The difference between Visual Studio’s WCF Service Application and WCF Service Library project templates

I’ve been working with WCF lately. One of the immediate points of confusion was which type of project to start out with: WCF Service Application or WCF Service Library. Let’s take a look at each, then examine the differences. Hopefully we can come to some conclusion regarding the time and place to use one or the other.

The WCF Service Application Template

You create a WCF Service Application by way of Visual Studio’s “Add New Project” dialog:


The end result is this:


It’s no coincidence that the structure is similar to that of a web application. Specific to the WCF service, you have the service contract (IService1.cs), service implementation (Service1.svc.cs), and the web configuration file (web.config). In addition, we get a service host file (Service1.svc).

The WCF Service Library Template

Similar to the Service Application template, you create a WCF Service Library by way of Visual Studio’s “Add New Project” dialog:


This produces a project tree as:


Much like the WCF Service Application project, a service library has a service contract (IService1.cs) and service implementation (Service1.cs). Instead of a web configuration file, though, we have an application configuration file (app.config). Also, no service hosting file.

With regard to the app.config file, MSDN states:

Visual Studio is configured to recognize the App.config file as the configuration file for the project when it is run using the WCF Service Host (WcfSvcHost.exe), which is the default configuration.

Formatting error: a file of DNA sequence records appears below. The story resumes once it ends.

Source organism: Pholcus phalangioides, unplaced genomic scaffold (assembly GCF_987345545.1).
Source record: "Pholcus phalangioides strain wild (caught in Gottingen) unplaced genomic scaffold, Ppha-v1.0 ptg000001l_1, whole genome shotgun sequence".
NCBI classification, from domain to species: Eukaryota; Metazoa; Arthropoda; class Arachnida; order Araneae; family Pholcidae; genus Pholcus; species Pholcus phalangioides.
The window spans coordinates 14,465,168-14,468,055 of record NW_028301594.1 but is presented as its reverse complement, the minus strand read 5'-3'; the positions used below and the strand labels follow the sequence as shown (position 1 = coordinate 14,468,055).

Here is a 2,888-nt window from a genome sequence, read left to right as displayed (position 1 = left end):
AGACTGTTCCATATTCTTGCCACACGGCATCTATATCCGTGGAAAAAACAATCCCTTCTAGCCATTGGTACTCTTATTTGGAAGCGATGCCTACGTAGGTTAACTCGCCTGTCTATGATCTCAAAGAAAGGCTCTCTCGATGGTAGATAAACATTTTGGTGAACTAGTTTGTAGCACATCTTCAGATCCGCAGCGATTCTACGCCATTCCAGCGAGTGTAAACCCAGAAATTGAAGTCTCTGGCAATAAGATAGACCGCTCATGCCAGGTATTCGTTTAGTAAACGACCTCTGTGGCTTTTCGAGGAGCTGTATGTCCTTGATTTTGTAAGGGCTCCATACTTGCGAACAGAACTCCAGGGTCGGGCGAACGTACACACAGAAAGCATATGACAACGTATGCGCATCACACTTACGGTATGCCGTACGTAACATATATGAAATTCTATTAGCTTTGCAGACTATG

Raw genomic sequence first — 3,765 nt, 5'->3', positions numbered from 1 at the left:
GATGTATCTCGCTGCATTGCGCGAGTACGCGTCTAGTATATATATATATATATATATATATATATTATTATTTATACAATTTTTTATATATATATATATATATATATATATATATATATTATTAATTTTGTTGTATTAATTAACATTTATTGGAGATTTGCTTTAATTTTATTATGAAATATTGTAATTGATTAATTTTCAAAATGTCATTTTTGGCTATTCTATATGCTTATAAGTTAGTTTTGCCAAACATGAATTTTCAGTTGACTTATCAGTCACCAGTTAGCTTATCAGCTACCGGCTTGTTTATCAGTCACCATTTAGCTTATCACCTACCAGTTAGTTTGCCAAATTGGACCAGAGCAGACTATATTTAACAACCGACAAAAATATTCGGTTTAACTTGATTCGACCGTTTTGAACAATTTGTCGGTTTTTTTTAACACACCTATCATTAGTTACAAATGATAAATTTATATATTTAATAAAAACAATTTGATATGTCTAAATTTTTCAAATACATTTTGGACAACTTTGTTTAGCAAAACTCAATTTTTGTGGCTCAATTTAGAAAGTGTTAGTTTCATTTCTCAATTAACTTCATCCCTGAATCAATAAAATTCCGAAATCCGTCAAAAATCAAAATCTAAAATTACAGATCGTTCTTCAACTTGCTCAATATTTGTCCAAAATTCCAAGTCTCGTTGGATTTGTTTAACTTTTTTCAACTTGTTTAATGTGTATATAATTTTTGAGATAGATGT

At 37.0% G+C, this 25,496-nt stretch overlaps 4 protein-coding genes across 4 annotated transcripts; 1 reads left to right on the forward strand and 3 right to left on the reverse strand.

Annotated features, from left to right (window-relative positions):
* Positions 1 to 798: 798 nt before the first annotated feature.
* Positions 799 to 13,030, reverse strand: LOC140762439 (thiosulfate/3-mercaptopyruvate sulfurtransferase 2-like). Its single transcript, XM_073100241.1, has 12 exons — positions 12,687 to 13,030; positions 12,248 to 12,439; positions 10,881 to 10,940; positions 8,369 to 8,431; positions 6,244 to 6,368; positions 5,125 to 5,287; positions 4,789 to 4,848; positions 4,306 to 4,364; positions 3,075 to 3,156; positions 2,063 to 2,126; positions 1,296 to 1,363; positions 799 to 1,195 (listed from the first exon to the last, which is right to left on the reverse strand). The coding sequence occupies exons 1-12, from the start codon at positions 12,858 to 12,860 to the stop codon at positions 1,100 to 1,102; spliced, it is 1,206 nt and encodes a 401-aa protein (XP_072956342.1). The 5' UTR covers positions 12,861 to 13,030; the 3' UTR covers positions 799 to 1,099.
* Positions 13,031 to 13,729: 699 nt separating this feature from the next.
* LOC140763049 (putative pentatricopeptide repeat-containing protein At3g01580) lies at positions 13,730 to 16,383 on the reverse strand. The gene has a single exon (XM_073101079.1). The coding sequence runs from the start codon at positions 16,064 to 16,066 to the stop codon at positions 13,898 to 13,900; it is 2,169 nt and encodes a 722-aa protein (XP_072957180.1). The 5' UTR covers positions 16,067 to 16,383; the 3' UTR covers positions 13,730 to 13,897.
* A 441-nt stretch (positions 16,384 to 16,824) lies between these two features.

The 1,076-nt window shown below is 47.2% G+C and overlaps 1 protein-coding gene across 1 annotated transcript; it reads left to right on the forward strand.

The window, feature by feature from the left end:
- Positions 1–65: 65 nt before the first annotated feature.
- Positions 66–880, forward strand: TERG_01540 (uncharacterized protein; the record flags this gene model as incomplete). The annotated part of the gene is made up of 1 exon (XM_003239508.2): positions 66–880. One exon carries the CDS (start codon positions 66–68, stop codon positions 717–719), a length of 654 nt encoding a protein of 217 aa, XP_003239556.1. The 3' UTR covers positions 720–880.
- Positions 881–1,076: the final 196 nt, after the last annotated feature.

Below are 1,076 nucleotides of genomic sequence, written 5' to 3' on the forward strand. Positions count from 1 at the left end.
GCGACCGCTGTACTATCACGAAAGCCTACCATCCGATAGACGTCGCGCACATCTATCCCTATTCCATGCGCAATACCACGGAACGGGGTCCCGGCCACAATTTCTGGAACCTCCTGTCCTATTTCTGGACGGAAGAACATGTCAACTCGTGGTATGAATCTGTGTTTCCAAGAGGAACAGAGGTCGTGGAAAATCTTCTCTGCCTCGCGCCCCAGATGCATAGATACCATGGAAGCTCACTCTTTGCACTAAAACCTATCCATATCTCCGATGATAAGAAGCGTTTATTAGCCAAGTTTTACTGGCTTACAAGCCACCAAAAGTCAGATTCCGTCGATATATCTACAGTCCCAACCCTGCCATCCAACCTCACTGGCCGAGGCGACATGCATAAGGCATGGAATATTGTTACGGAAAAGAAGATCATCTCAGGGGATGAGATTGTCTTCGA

So what’s the diff?

If you do a file comparison between like files you’ll find the code is identical. Even the Service Application’s web.config and Service Library’s app.config are nearly the same (when looking at just the <system.serviceModel> sections). Also, both projects, when compiled, produce DLL’s.

Perhaps the best way to illustrate the major difference is to run each project.

First, running the WCF Service Application gives us the usual “Debugging Not Enabled” dialog just like any other web app:


Click-through that and you get the default directory listing:


Click on the Service1.svc hosting file to see the actual service:


As one might expect, the Service Application runs just like any other web app and is, in fact, hosted by default by the ASP.NET Development Server:


Side note: One bit of puzzlement came when I also saw the WCFSvcHost app come up when running the WCF Service Application (NOT the Service Library):


Turns out there is an option in the Service Library project that says:


Un-checking that box keeps WcfSvcHost from coming up when I’m running another application in the solution.

End side note

OK, now let’s run the WCF Service Library and see what happens. It’s hosted not by the development server, but by the WCF Test Client:


Why is this? Because the Service Library project does not, by default, have a service hosting file or a web.config. You can remedy this by adding each, but then you’re essentially creating a WCF Service Application, right?

This gets us back to the original question, which I think can be answered inasmuch as the web hosting option is concerned with a definite “not much”. Whether you choose Service Application or Library, you still need a .svc hosting file (you’ll have to create one manually for the Service Library project), you still need to move the <system.serviceModel> config info from the WCF project to the web app config, and you still need either the codebehind file (from the Service Application) or the dll (from the Service Library).

The only reason I can see for going with a WCF Service Library is if you want to host the WCF service in something other than IIS, like, for example, a Windows service.